Clusters, Sectors & Tables
All readable and writeable disks need a file system - usually a FAT (File Allocation Table). That is especially true of hard drives, but is also the case for CDs and floppies. The data system is responsible for naming, storing and retrieving data using a robust management system. While there are differences in how they partition volumes and encrypt files, the current batch of Windows file systems have two things in common: they're restricted by their use of clusters and by limits on the amount of data they can handle.
A cluster is the smallest possible storage unit on a hard drive. But the sectors are what determines how many Bytes of memory space are physically available for the files. Depending on the partition, you will have one or more sectors of 512 Bytes each in one cluster. 4 kB of memory normally contains eight sectors. The cluster size is generally determined by the file system and the size of the volumes. You can adjust automatic cluster allocation with tools such as Fsutil, but only on Windows XP. For FAT systems, the rule of thumb is that the smaller the cluster size, the better the hard-drive utilization.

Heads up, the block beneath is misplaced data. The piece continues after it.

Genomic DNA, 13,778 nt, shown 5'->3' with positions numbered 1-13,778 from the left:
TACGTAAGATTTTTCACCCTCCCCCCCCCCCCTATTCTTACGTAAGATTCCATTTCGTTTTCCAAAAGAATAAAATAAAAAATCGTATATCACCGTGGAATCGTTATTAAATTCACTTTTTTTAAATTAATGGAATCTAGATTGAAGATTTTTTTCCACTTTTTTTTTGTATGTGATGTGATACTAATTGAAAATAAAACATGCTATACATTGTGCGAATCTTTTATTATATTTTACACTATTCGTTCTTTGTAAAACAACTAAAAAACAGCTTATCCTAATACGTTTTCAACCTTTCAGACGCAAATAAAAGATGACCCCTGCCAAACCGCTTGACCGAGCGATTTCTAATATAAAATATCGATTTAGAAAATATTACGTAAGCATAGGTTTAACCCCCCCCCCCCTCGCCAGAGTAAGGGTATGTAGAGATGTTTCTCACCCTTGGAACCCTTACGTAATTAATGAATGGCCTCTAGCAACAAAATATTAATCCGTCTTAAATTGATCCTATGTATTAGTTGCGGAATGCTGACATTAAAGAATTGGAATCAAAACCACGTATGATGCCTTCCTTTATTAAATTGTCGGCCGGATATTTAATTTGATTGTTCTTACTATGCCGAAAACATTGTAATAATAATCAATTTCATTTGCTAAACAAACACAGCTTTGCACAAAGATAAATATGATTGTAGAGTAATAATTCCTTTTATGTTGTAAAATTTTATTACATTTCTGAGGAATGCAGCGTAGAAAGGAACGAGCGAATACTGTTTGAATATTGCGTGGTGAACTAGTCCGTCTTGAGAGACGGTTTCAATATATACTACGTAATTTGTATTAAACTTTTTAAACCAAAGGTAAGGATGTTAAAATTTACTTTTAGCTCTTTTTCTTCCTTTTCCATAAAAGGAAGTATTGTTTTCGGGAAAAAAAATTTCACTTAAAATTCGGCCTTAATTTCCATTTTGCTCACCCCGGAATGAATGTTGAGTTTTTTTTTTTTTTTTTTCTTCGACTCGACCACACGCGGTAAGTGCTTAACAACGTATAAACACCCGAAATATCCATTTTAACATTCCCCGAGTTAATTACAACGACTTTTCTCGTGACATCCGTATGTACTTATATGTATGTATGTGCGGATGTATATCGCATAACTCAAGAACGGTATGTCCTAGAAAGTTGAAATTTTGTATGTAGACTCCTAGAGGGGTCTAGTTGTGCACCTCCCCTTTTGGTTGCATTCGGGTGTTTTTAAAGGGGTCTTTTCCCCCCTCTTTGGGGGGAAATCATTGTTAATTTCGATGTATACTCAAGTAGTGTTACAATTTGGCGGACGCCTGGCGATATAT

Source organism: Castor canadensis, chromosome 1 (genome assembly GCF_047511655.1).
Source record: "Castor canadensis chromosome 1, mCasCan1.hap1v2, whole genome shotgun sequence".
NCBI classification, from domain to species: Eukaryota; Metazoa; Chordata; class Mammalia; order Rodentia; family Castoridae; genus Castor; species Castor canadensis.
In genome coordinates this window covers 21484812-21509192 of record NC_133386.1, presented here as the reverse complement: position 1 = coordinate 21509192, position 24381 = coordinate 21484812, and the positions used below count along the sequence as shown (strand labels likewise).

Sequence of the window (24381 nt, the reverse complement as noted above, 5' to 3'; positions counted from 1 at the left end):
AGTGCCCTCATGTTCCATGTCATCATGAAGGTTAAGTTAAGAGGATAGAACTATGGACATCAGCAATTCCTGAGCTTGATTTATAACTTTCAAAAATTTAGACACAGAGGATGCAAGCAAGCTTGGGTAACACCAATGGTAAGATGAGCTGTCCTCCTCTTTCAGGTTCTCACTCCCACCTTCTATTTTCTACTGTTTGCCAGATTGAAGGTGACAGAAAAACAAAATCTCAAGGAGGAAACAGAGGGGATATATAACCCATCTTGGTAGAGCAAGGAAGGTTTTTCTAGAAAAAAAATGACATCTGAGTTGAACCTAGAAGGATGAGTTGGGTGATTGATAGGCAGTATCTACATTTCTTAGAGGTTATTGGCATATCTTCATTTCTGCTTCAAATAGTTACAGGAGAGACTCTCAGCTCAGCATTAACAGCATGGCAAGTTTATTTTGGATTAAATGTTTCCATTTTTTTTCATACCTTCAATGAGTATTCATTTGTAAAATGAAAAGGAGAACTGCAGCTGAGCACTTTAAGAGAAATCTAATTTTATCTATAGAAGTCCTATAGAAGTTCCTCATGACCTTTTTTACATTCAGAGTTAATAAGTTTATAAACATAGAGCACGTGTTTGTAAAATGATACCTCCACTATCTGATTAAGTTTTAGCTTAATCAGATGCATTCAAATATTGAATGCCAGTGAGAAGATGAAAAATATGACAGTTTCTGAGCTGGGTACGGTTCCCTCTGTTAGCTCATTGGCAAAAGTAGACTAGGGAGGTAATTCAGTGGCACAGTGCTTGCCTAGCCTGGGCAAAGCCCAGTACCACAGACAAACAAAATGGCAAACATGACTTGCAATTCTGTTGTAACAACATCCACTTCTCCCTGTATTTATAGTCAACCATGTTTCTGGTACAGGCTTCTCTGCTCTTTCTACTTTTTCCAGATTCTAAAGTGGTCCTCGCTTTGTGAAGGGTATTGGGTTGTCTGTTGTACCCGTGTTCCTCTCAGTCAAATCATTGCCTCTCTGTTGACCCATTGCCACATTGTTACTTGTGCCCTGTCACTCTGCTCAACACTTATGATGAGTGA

Here's an example: Windows 95 users rely on the FAT 16 file system. With small partitions of up to 256 MB the cluster size is 4 kB, while in larger, 2 GB partitions they are 32 kB. A file of 35 kB would occupy two clusters in the last case, leaving 29 kB unused in the second cluster since you can only have one file using each cluster. To put it another way: if a hard drive contained 1000 files of 40 kB each, it would only occupy 391 MB of a 500 MB FAT 16 partition. On a 1.2 GB partition, the same 1000 files would take up more than 620 MB of disk space. The File Allocation Table (FAT) then allocates the files to the clusters. Each entry in the table represents one cluster allocation. The table makes do with information on the start of a file, the numbers of the next cluster, and the identification of the last cluster. The system creates a double copy of the FAT as a backup. On FAT 16 and FAT 32 systems, the table is on the disk's outermost track. With NTFS, the table itself is organized into files.